What do you think of Rachael Ray's picks?
Here is the list of choices from LA:
eat. on sunset
Cobras & Matadors
The Original Pantry
Canter's Delicatessen & Restaurant
Sweet Lady Jane
Square One Dining
Did I hear Rachel correctly...? Did she say that Gyu Kaku was shabu shabu?!
I went to the Gyu Kaku in HB last week. I think you can get a better value for your money elsewhere plus we had some pretty horrendous service.
OK that's just horrifying. This is like our list of "Places to Avoid". Well, maybe except for Clifton's I can tolerate that place. In each of those categories, there is a better alternative.
My likes on the list include: Fred 62, Cobras and Matadors (Hollywood location) And Square One, I mean, that place is GREAT!!!
I like the coconut margaritas at El Cholo a LOT. And it's a fun place.
She is making this guide for her audience, not a bunch of foodies. I think Clifton's would disappoint most average diners, you have to really get into the history and kitsch value. Canter's is another historic thing, I don't like it, but most of my friends LOVE it. Gyu Kaku is fun, just because we all know it as a chain, it's a decent place. Mr and Mrs. Smith from Tulsa, OK might not enjoy trying to figure out which place in Koreatown is actually decent, but they can find a Gyu Kaku in a part of town they are comfortable in, and enjoy it. Original Pantry is also historically fun, they have good ham and french toast, and it's 24 hours.
As for Sweet Lady Jane, I admit I was impressed when I first moved here 6 years ago. The display of cakes was gorgeous. I know people have had rude service there, but I never have. I just kind of lost my taste for their average cakes after a while. But if you are coming from a place that only has a Marie Callenders, you are going to be impressed with Sweet Lady Jane.
Besides, this list keeps the tourists away from all your favorite places, right?
Well, geez, lookit where you LIVE! (no just kidding!, Tulsa is wonderful)
Seriously, I think the intent of the post was that the typical Ray fan is not necessarily a person in search of really great flavors on the chowhound level. Her main audience visiting LA may be more interested in what they'd think of as an "Experience" . Imagine sending a starry eyed tourist to Sabor A Mexico or Yum Cha cafe. Not a good scene.
Also, in order to have a successful show and become the mega grin she has, she appeals to the lowest common denominator. People who's idea of fine dining is a night out at Applebee's. And no, that's not resrticted to Tulsa. There are quite a few of those in LA, really.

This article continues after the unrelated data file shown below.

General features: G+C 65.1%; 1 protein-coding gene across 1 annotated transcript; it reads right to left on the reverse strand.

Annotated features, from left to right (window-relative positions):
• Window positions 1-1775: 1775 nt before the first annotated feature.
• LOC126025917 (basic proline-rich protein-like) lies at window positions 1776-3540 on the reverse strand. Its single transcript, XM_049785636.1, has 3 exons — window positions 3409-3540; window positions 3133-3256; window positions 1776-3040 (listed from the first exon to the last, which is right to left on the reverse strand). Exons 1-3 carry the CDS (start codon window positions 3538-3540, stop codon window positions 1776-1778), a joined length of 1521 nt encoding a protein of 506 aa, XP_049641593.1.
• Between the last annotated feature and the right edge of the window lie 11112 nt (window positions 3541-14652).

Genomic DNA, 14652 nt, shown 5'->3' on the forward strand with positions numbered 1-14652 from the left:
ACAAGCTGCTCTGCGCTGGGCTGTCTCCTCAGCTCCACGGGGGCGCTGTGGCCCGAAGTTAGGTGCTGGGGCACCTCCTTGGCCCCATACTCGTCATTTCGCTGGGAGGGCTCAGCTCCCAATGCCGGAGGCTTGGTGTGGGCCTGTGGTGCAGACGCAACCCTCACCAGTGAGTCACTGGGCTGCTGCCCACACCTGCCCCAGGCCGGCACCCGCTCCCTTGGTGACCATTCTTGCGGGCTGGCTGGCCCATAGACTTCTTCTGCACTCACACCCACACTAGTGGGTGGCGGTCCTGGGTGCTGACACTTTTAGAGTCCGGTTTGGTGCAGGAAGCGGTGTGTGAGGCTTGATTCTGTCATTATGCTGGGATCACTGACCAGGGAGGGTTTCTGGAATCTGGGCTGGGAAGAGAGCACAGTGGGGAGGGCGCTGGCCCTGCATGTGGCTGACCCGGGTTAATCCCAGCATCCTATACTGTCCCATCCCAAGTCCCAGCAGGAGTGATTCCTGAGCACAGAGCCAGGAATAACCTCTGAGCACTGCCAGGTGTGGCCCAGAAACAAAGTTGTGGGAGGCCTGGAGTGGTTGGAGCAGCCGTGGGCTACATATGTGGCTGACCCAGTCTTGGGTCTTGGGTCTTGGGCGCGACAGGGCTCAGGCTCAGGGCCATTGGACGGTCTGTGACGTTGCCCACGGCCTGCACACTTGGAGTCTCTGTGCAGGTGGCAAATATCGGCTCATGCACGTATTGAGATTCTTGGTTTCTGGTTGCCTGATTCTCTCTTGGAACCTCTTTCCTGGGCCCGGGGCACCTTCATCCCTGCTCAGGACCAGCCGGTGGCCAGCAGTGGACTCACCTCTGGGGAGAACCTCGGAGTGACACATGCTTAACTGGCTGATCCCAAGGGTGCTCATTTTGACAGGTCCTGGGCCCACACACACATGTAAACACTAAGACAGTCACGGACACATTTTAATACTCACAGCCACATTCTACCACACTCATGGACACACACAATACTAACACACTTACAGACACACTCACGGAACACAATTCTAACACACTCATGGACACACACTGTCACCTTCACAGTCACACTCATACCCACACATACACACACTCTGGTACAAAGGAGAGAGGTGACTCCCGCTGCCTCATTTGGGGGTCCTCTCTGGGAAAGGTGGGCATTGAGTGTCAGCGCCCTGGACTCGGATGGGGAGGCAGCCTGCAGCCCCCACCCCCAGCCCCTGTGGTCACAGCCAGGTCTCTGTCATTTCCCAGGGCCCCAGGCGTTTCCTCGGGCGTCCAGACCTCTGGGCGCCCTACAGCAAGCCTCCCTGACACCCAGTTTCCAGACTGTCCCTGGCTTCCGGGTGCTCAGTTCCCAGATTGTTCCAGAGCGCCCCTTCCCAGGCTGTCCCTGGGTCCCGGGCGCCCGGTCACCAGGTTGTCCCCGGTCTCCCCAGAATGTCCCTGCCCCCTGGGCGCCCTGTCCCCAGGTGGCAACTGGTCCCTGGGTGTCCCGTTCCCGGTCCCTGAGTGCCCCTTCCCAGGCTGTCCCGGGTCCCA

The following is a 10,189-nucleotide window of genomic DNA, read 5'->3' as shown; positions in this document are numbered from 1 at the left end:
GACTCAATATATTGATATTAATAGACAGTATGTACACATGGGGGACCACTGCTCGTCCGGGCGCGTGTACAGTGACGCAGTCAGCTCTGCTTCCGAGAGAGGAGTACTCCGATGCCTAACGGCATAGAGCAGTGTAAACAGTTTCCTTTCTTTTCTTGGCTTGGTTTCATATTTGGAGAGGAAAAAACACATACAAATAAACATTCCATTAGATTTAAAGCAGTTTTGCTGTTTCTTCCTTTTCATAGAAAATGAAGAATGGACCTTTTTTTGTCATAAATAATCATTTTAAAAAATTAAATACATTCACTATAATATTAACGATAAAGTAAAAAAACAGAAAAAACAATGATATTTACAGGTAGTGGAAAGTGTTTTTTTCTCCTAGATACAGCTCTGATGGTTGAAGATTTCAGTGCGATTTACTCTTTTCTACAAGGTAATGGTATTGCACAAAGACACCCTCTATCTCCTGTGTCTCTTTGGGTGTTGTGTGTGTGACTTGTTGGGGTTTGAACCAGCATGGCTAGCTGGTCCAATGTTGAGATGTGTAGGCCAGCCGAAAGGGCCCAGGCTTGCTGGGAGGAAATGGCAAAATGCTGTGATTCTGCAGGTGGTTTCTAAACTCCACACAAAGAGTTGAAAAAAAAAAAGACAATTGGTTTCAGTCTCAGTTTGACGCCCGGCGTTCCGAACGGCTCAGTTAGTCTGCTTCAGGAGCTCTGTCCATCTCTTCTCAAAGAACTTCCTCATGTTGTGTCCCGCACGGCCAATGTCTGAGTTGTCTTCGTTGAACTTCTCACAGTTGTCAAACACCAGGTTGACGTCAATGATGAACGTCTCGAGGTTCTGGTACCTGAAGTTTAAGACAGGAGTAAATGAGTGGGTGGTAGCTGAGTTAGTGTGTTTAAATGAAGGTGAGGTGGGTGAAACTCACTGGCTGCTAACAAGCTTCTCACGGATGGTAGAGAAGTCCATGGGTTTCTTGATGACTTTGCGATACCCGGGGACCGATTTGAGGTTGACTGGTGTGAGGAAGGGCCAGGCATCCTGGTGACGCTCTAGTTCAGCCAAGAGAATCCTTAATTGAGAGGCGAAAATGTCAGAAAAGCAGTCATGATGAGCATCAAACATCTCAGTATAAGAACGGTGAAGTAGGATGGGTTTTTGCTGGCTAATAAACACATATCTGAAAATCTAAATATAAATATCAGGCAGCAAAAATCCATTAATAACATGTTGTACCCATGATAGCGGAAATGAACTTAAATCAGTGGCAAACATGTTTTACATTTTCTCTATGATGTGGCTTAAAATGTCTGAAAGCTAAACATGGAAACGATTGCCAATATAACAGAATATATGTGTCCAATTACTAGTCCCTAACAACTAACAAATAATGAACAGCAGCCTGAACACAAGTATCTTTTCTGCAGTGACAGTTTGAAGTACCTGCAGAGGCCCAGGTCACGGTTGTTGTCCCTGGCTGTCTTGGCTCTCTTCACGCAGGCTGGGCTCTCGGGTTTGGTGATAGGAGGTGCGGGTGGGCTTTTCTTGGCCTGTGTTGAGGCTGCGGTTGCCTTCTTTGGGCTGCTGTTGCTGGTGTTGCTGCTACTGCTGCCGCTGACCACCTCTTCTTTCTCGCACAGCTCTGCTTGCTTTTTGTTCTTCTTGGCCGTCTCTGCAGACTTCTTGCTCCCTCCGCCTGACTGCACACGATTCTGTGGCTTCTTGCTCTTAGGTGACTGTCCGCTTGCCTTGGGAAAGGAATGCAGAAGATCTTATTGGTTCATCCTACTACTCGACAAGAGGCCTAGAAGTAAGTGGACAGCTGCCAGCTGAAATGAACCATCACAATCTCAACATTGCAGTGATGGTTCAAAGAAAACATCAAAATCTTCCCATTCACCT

Regarding your "no taste" comment:
It's not a matter of having "no taste". It's a matter of the events in your life shaping the basis by which you measure new experiences.
I lived in suburban New Jersey for 18 years and central Missouri for 4.5. In both places, the most exotic food I ever ate was Taco Bell. Six months before I left Missouri for LA, the town's first Indian restaurant opened. My meal there was an absolute revelation. Parts of my mouth that I never knew existed came alive.
It was not until I moved to LA (and had been here for 5 or 6 years) that I began to open my mind past what I had gotten used to eating.
It's just a fact that people from less populated areas of the country (like the midwest) generally do not have the immigrant population density which can provide an authentic and diverse ethnic food experience.
In LA, we are lucky to have massive Korean and Chinese populations which provide us with opportunities to not just eat "Chinese" but various permutations of regional delicacies. In Koreatown, we have a restaurant that prepares imperial cuisine. Although I'm sure Tulsa has a Korean population, my uneducated opinion is that it is likely not large enough to support a restaurant which serves a style of Korean food which is so specific.
It is in this regard that people from smaller cities simply have less opportunity (and less inclination due to peer influence, etc.) to diverge from the standard "middle class" restaurant experience-- and this is what Rachel Ray's audience expects. So when she espouses Gyu-Kaku, she is speaking to those people in Tulsa (and elsewhere) who have never eaten *GREAT* Korean BBQ (or more specifically, the blander Japanese version of KBBQ which Gyu-Kaku makes), so Gyu-Kaku becomes a wildly exotic but still very "safe" (i.e. clean and filled with middle class white people) experience.
For those of us who have been eating authentic, fantastic Korean bbq for years now (some in restaurants that are pretty grimy holes and would scare away Rachel Ray's core demographic), Gyu-Kaku provides nothing new or exotic.... I see it as half the food and half the quality at twice the price.
So, it's not that people from Tulsa have no taste. It's simply that the cities in which we live shape our life experiences. The vast majority of non-Korean and non-Japanese Americans will likely find Gyu-Kaku an exciting and exotic change of pace from the regular Red Lobster/Applebee's/Friday's/local diner rotation.